Back to Basics
Simple tips to keep your food bills down and your body healthy
It can be hard to keep on top of all the health fads and super foods nowadays, not to mention mega expensive too. It’s not just avocado on toast either: it’s previously-unknown miracle powders, potions, seeds and grains, drawn from the dusty African plains to the remote Amazon rainforests.
But eating well and staying healthy doesn’t have to be expensive, nor do you have to buy into the latest fad foods.
Studies have shown that two key barriers to healthy eating are busy lifestyles and the perceived cost of healthy foods. To help tackle these issues, the British Nutrition Foundation (BNF) is recommending that the nation adopts a more sustainable approach to healthy eating.
Despite frequent media attention around the importance of clean eating, healthy food doesn’t have to mean expensive ingredients and cooking absolutely everything from scratch. The term ‘processed foods’ covers a wide range of different foods with varying nutritional qualities. While some are not healthy choices, others, like canned pulses or frozen vegetables, can be part of a healthy diet, and can help you to cook balanced meals, even when you’re in a hurry.
Sara Stanner, science director at the BNF, has a few top tips to help people save time, save money, and eat well. In essence, this means getting back to basics. “In reality, following a complicated diet plan can often just be too time-consuming, and too expensive to keep up,” she says. To make healthy eating pledges last, she says, “take a step back to consider the basics of healthy eating.”
Here are five easy ways you can eat well, save time and stay healthy all on a budget:
Canned foods can be a great solution when you need to throw together a quick, healthy meal. Canned pulses, such as chickpeas, beans and lentils, are an excellent addition to a pasta sauce or curry, and provide fibre and nutrients like folate and iron. Canned, chopped tomatoes are the perfect base for quick curries, stews or pasta sauces, and you can add herbs or spices for extra flavour.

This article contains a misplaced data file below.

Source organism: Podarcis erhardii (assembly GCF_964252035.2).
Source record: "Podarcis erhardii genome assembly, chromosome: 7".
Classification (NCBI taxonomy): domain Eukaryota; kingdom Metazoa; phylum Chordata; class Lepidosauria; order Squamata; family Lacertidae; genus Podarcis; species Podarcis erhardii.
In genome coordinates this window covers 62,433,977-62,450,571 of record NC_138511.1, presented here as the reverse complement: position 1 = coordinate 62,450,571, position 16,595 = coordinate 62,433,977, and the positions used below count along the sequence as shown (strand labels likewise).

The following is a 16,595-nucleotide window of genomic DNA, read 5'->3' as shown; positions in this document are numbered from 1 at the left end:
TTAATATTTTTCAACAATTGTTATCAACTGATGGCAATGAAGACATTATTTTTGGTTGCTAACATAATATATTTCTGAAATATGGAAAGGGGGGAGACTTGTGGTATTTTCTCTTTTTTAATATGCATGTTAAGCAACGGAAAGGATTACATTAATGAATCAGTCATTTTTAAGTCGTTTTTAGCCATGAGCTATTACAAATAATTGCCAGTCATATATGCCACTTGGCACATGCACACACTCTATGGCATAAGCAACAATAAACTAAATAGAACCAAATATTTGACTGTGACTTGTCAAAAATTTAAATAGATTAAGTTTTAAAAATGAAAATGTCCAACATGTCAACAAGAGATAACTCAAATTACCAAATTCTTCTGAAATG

Cost can be a large barrier when it comes to improving your diet, but with some savvy shopping, healthy eating doesn’t need to break the bank. Economy ranges are usually great value, and nutritionally there is often little difference between them and the standard or branded versions. This can relate to things like dried pasta, rice, passata, low fat natural yogurts, and a variety of canned foods including: tomatoes, pulses, fruit, vegetables or potatoes. Just be mindful to read the label and look out for added sugar or salt.
Go frozen for freshness
Frozen fruit and vegetables tend to be cheaper than fresh, and may even be more nutritious as the freezing process can preserve nutrients. Frozen veg is often pre-cut, making it quick and easy to cook, and you don’t need to worry about it going off. Steam on the hob or in the microwave, or add straight into sauces for a simple and effective way to reach your five a day. If you are faced with hungry children that need a quick dinner then frozen vegetables are a great addition.
Bulk up on wholegrains
Going wholegrain is a good way to boost your fibre intake: on average, we’re all eating much less than recommended. Most of us eat white pasta or rice so try swapping for wholegrain versions with your spaghetti bolognese or curry and you could cook extra so you have some for another day.
Plan for the week ahead
For many of us, finding time to cook healthy, balanced meals during the week can be difficult, particularly for parents juggling work, school, and other clubs and activities. Try to make sure you are stocked up with all of the store cupboard staples to put together quick, healthy meals. If you have more time to cook at the weekends and enough storage space you could cook in bulk and keep portions in the fridge or freezer ready for another time. Being prepared and planning your meals can also help you save money and cut down on waste.